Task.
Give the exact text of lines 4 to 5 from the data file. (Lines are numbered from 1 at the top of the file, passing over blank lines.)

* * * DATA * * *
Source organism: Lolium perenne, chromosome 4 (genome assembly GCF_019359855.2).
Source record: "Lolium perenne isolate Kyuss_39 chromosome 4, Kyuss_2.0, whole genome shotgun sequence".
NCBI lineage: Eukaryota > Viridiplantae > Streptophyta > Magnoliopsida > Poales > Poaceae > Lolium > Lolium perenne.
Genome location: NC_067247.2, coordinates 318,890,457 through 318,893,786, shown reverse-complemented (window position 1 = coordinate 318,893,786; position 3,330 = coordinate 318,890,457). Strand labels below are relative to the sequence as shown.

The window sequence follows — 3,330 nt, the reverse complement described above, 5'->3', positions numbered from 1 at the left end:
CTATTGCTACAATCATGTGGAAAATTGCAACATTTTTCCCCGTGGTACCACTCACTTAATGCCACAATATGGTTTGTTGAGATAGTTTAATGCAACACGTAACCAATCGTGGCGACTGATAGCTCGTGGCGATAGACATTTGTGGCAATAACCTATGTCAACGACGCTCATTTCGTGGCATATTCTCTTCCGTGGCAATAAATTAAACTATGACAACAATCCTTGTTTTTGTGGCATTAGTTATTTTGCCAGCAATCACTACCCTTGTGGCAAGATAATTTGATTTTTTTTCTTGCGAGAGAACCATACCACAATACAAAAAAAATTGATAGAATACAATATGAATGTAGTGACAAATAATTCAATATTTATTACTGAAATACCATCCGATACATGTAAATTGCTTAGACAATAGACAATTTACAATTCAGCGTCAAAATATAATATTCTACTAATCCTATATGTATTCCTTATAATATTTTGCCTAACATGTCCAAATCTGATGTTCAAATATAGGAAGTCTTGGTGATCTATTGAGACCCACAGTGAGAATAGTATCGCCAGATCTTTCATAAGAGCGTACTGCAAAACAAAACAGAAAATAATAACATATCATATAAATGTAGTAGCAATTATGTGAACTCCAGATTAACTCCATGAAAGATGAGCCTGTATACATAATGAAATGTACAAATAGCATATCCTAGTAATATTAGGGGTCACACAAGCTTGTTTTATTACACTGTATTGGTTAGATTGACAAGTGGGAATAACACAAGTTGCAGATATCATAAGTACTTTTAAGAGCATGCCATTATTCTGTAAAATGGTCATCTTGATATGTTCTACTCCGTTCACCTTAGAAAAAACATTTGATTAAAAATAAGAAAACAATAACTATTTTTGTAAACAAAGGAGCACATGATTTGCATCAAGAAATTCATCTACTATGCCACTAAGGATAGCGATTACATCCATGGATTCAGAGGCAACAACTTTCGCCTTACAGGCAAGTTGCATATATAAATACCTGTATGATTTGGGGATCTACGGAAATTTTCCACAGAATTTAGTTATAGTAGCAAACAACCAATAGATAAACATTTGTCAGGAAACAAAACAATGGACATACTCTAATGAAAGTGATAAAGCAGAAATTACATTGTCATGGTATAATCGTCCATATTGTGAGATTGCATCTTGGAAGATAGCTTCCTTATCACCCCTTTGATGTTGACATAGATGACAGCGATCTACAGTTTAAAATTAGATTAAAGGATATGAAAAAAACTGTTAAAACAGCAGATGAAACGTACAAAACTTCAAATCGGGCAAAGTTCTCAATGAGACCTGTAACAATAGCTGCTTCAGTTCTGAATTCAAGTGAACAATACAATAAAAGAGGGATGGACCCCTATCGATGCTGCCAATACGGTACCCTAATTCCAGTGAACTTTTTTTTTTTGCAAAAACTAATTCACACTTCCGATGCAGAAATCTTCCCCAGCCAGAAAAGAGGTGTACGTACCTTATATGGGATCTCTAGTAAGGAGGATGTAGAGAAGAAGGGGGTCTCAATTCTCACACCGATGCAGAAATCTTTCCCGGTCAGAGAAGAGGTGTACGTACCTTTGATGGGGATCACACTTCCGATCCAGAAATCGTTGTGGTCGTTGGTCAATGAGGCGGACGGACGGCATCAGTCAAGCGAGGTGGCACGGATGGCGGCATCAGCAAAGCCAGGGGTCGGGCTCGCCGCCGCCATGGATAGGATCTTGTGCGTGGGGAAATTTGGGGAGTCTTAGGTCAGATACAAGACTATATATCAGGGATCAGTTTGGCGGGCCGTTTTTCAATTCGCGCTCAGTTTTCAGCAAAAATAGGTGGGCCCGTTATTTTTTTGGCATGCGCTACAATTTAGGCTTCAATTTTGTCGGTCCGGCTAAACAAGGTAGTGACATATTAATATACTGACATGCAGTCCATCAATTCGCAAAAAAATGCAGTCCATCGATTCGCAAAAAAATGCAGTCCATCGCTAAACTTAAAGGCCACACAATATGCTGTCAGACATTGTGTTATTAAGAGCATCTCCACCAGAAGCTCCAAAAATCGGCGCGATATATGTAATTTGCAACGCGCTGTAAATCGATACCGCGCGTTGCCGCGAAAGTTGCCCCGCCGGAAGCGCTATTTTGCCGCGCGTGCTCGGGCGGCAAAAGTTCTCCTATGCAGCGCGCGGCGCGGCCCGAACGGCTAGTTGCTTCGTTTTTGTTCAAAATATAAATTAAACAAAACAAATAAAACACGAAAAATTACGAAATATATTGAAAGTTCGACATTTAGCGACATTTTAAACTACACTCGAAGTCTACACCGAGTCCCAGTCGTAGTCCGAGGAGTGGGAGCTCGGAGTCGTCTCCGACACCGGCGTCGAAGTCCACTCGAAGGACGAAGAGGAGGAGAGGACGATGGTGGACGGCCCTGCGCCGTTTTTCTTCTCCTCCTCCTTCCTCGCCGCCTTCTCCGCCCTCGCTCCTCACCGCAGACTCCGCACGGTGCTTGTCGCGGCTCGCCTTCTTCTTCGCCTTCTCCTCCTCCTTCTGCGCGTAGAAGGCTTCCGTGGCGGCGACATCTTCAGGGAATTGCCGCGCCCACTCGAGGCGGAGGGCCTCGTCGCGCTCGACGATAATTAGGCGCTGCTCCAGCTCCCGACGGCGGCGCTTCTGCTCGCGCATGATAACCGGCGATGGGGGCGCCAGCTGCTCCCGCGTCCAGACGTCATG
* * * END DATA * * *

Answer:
Genome location: NC_067247.2, coordinates 318,890,457 through 318,893,786, shown reverse-complemented (window position 1 = coordinate 318,893,786; position 3,330 = coordinate 318,890,457). Strand labels below are relative to the sequence as shown.

The window sequence follows — 3,330 nt, the reverse complement described above, 5'->3', positions numbered from 1 at the left end: